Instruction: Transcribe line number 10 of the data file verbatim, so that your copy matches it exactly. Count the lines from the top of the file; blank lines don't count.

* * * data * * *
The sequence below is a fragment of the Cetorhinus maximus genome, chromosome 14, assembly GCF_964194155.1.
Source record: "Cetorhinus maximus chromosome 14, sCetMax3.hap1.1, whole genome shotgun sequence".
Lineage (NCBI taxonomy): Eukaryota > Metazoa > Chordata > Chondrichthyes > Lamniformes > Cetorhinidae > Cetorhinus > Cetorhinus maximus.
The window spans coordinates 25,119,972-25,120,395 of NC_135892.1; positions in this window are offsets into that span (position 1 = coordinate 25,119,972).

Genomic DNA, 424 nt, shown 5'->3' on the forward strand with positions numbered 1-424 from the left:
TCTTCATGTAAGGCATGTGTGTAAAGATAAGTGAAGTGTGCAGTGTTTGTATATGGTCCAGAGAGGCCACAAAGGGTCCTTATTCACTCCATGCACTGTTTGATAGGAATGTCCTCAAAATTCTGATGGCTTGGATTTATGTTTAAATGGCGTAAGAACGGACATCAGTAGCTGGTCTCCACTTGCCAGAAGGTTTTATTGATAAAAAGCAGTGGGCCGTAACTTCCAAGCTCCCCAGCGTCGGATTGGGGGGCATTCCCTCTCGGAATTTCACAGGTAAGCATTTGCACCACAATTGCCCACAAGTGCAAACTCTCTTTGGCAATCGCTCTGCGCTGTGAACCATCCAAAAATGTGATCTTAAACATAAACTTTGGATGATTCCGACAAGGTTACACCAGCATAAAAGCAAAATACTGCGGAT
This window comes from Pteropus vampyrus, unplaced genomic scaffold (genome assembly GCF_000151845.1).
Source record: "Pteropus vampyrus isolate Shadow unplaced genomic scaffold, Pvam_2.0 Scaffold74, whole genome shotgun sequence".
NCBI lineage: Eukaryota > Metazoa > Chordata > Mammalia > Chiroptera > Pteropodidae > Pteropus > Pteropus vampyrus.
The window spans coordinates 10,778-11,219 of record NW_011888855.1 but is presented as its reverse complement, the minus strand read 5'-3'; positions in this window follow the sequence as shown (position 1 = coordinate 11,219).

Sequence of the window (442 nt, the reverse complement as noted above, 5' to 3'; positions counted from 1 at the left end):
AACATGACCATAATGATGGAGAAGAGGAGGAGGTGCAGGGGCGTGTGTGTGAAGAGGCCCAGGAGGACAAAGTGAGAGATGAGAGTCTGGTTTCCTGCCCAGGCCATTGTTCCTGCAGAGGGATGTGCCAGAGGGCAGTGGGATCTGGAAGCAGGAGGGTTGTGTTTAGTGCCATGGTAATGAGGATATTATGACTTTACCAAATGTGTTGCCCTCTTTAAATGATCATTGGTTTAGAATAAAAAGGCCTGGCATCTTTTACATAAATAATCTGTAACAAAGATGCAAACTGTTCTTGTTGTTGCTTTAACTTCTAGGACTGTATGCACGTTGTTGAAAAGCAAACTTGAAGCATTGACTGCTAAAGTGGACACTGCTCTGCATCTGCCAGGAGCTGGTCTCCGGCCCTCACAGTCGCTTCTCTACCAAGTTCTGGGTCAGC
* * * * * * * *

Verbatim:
The window spans coordinates 10,778-11,219 of record NW_011888855.1 but is presented as its reverse complement, the minus strand read 5'-3'; positions in this window follow the sequence as shown (position 1 = coordinate 11,219).